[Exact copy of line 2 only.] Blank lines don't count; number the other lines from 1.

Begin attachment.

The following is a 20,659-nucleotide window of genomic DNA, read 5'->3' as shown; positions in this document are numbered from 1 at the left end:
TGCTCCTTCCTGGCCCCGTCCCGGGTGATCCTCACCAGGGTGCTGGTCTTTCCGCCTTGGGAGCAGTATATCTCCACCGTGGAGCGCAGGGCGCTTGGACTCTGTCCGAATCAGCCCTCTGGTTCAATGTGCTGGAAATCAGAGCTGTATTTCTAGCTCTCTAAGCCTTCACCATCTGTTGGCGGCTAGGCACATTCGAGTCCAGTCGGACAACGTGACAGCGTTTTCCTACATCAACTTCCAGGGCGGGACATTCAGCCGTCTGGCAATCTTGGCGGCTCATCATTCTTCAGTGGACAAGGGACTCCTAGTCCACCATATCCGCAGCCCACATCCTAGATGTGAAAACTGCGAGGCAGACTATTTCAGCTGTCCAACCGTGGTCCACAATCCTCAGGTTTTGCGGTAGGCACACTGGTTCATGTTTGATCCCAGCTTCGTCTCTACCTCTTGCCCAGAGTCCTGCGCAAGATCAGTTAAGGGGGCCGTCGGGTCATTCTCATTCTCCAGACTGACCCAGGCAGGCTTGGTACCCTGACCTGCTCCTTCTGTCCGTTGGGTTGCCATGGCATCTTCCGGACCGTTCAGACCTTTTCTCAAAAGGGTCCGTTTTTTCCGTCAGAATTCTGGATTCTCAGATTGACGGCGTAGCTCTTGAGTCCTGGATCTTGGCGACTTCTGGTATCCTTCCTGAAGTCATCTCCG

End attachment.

TGCTCCTTCCTGGCCCCGTCCCGGGTGATCCTCACCAGGGTGCTGGTCTTTCCGCCTTGGGAGCAGTATATCTCCACCGTGGAGCGCAGGGCGCTTGGACTCTGTCCGAATCAGCCCTCTGGTTCAATGTGCTGGAAATCAGAGCTGTATTTCTAGCTCTCTAAGCCTTCACCATCTGTTGGCGGCTAGGCACATTCGAGTCCAGTCGGACAACGTGACAGCGTTTTCCTACATCAACTTCCAGGGCGGGACATTCAGCCGTCTGGCAATCTTGGCGGCTCATCATTCTTCAGTGGACAAGGGACTCCTAGTCCACCATATCCGCAGCCCACATCCTAGATGTGAAAACTGCGAGGCAGACTATTTCAGCTGTCCAACCGTGGTCCACAATCCTCAGGTTTTGCGGTAGGCACACTGGTTCATGTTTGATCCCAGCTTCGTCTCTACCTCTTGCCCAGAGTCCTGCGCAAGATCAGTTAAGGGGGCCGTCGGGTCATTCTCATTCTCCAGACTGACCCAGGCAGGCTTGGTACCCTGACCTGCTCCTTCTGTCCGTTGGGTTGCCATGGCATCTTCCGGACCGTTCAGACCTTTTCTCAAAAGGGTCCGTTTTTTCCGTCAGAATTCTGGATTCTCAGATTGACGGCGTAGCTCTTGAGTCCTGGATCTTGGCGACTTCTGGTATCCTTCCTGAAGTCATCTCCG